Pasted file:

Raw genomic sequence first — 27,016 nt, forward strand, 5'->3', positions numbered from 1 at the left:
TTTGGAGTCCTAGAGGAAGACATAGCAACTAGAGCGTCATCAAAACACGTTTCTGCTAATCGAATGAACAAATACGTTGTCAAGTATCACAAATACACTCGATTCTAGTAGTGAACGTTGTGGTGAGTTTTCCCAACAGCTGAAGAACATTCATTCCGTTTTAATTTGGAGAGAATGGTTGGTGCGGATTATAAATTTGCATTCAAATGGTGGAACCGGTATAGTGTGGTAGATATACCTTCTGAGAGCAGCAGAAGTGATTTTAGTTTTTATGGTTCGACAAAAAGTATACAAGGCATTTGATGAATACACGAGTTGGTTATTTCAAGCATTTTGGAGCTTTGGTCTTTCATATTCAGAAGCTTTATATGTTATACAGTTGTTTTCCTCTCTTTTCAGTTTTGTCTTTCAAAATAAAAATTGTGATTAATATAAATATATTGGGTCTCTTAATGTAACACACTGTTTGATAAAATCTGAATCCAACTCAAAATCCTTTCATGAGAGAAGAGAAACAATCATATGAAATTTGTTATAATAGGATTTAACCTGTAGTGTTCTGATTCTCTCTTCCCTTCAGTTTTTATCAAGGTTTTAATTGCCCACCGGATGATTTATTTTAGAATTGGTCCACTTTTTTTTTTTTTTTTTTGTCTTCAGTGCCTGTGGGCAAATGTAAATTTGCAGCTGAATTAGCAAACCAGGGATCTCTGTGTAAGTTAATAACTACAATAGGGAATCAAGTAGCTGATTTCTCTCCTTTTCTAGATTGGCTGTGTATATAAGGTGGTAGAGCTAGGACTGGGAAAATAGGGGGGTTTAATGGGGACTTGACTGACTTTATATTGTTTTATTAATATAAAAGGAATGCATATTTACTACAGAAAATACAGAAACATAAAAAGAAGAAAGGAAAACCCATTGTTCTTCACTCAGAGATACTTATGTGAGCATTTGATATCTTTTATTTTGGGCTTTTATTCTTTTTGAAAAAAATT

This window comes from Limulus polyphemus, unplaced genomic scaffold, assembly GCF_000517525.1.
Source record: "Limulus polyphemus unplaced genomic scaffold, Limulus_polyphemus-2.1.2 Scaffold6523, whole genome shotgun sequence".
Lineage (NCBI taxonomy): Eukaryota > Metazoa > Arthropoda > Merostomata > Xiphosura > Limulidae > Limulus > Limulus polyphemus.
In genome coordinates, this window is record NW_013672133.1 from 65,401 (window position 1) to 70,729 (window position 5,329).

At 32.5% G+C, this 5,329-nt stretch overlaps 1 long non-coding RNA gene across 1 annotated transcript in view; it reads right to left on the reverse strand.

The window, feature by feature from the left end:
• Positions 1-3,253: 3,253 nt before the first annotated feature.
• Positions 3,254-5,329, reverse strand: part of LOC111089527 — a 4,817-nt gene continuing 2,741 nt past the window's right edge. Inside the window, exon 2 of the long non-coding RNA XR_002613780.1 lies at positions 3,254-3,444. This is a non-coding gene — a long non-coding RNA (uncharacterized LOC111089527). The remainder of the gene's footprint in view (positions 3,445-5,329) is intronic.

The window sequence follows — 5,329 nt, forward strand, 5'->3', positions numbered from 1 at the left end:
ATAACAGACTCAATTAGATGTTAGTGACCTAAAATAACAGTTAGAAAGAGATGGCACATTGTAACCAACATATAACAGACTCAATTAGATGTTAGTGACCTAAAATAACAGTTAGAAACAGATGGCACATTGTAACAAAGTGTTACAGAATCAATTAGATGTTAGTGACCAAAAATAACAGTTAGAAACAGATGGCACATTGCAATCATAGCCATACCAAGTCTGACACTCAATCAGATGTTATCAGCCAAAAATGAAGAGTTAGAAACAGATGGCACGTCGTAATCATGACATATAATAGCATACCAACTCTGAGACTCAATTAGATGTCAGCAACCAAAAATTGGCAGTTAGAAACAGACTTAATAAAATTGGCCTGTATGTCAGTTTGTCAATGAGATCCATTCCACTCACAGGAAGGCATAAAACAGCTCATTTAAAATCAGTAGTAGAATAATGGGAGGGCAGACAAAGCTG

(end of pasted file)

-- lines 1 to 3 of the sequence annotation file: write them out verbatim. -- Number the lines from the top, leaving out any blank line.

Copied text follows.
Raw genomic sequence first — 27,016 nt, forward strand, 5'->3', positions numbered from 1 at the left:
TTTGGAGTCCTAGAGGAAGACATAGCAACTAGAGCGTCATCAAAACACGTTTCTGCTAATCGAATGAACAAATACGTTGTCAAGTATCACAAATACACTCGATTCTAGTAGTGAACGTTGTGGTGAGTTTTCCCAACAGCTGAAGAACATTCATTCCGTTTTAATTTGGAGAGAATGGTTGGTGCGGATTATAAATTTGCATTCAAATGGTGGAACCGGTATAGTGTGGTAGATATACCTTCTGAGAGCAGCAGAAGTGATTTTAGTTTTTATGGTTCGACAAAAAGTATACAAGGCATTTGATGAATACACGAGTTGGTTATTTCAAGCATTTTGGAGCTTTGGTCTTTCATATTCAGAAGCTTTATATGTTATACAGTTGTTTTCCTCTCTTTTCAGTTTTGTCTTTCAAAATAAAAATTGTGATTAATATAAATATATTGGGTCTCTTAATGTAACACACTGTTTGATAAAATCTGAATCCAACTCAAAATCCTTTCATGAGAGAAGAGAAACAATCATATGAAATTTGTTATAATAGGATTTAACCTGTAGTGTTCTGATTCTCTCTTCCCTTCAGTTTTTATCAAGGTTTTAATTGCCCACCGGATGATTTATTTTAGAATTGGTCCACTTTTTTTTTTTTTTTTTTGTCTTCAGTGCCTGTGGGCAAATGTAAATTTGCAGCTGAATTAGCAAACCAGGGATCTCTGTGTAAGTTAATAACTACAATAGGGAATCAAGTAGCTGATTTCTCTCCTTTTCTAGATTGGCTGTGTATATAAGGTGGTAGAGCTAGGACTGGGAAAATAGGGGGGTTTAATGGGGACTTGACTGACTTTATATTGTTTTATTAATATAAAAGGAATGCATATTTACTACAGAAAATACAGAAACATAAAAAGAAGAAAGGAAAACCCATTGTTCTTCACTCAGAGATACTTATGTGAGCATTTGATATCTTTTATTTTGGGCTTTTATTCTTTTTGAAAAAAATT

This window comes from Limulus polyphemus, unplaced genomic scaffold, assembly GCF_000517525.1.